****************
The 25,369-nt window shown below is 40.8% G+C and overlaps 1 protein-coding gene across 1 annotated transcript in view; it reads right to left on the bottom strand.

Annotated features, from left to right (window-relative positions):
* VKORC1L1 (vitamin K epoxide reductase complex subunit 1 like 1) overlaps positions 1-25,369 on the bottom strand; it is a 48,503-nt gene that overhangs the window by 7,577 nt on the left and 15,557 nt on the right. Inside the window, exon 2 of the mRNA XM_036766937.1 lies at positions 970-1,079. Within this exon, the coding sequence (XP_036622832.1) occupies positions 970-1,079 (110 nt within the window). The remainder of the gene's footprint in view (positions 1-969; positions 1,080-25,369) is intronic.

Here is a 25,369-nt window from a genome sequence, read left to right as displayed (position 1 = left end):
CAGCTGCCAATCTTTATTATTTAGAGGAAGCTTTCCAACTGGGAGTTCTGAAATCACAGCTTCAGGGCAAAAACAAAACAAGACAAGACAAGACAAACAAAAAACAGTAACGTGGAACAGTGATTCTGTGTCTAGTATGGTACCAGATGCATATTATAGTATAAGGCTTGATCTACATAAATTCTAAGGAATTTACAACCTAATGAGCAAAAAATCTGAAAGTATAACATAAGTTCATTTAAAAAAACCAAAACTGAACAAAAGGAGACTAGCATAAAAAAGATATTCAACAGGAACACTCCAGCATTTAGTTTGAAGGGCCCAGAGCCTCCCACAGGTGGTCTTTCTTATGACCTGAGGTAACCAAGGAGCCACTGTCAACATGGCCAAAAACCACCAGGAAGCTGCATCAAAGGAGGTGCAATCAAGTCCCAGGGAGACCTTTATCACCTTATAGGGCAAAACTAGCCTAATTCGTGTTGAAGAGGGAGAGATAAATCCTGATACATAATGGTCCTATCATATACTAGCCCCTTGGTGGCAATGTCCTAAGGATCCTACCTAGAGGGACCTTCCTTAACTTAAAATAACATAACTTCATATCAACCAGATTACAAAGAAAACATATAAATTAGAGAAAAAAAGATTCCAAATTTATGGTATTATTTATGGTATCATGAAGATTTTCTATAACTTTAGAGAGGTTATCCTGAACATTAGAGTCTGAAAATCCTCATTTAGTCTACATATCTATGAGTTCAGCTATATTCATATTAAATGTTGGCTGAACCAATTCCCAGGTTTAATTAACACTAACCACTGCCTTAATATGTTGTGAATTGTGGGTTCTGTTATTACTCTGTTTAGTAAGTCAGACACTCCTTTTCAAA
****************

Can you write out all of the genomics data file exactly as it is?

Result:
The 25,369-nt window shown below is 40.8% G+C and overlaps 1 protein-coding gene across 1 annotated transcript in view; it reads right to left on the bottom strand.

Annotated features, from left to right (window-relative positions):
* VKORC1L1 (vitamin K epoxide reductase complex subunit 1 like 1) overlaps positions 1-25,369 on the bottom strand; it is a 48,503-nt gene that overhangs the window by 7,577 nt on the left and 15,557 nt on the right. Inside the window, exon 2 of the mRNA XM_036766937.1 lies at positions 970-1,079. Within this exon, the coding sequence (XP_036622832.1) occupies positions 970-1,079 (110 nt within the window). The remainder of the gene's footprint in view (positions 1-969; positions 1,080-25,369) is intronic.

Here is a 25,369-nt window from a genome sequence, read left to right as displayed (position 1 = left end):
CAGCTGCCAATCTTTATTATTTAGAGGAAGCTTTCCAACTGGGAGTTCTGAAATCACAGCTTCAGGGCAAAAACAAAACAAGACAAGACAAGACAAACAAAAAACAGTAACGTGGAACAGTGATTCTGTGTCTAGTATGGTACCAGATGCATATTATAGTATAAGGCTTGATCTACATAAATTCTAAGGAATTTACAACCTAATGAGCAAAAAATCTGAAAGTATAACATAAGTTCATTTAAAAAAACCAAAACTGAACAAAAGGAGACTAGCATAAAAAAGATATTCAACAGGAACACTCCAGCATTTAGTTTGAAGGGCCCAGAGCCTCCCACAGGTGGTCTTTCTTATGACCTGAGGTAACCAAGGAGCCACTGTCAACATGGCCAAAAACCACCAGGAAGCTGCATCAAAGGAGGTGCAATCAAGTCCCAGGGAGACCTTTATCACCTTATAGGGCAAAACTAGCCTAATTCGTGTTGAAGAGGGAGAGATAAATCCTGATACATAATGGTCCTATCATATACTAGCCCCTTGGTGGCAATGTCCTAAGGATCCTACCTAGAGGGACCTTCCTTAACTTAAAATAACATAACTTCATATCAACCAGATTACAAAGAAAACATATAAATTAGAGAAAAAAAGATTCCAAATTTATGGTATTATTTATGGTATCATGAAGATTTTCTATAACTTTAGAGAGGTTATCCTGAACATTAGAGTCTGAAAATCCTCATTTAGTCTACATATCTATGAGTTCAGCTATATTCATATTAAATGTTGGCTGAACCAATTCCCAGGTTTAATTAACACTAACCACTGCCTTAATATGTTGTGAATTGTGGGTTCTGTTATTACTCTGTTTAGTAAGTCAGACACTCCTTTTCAAA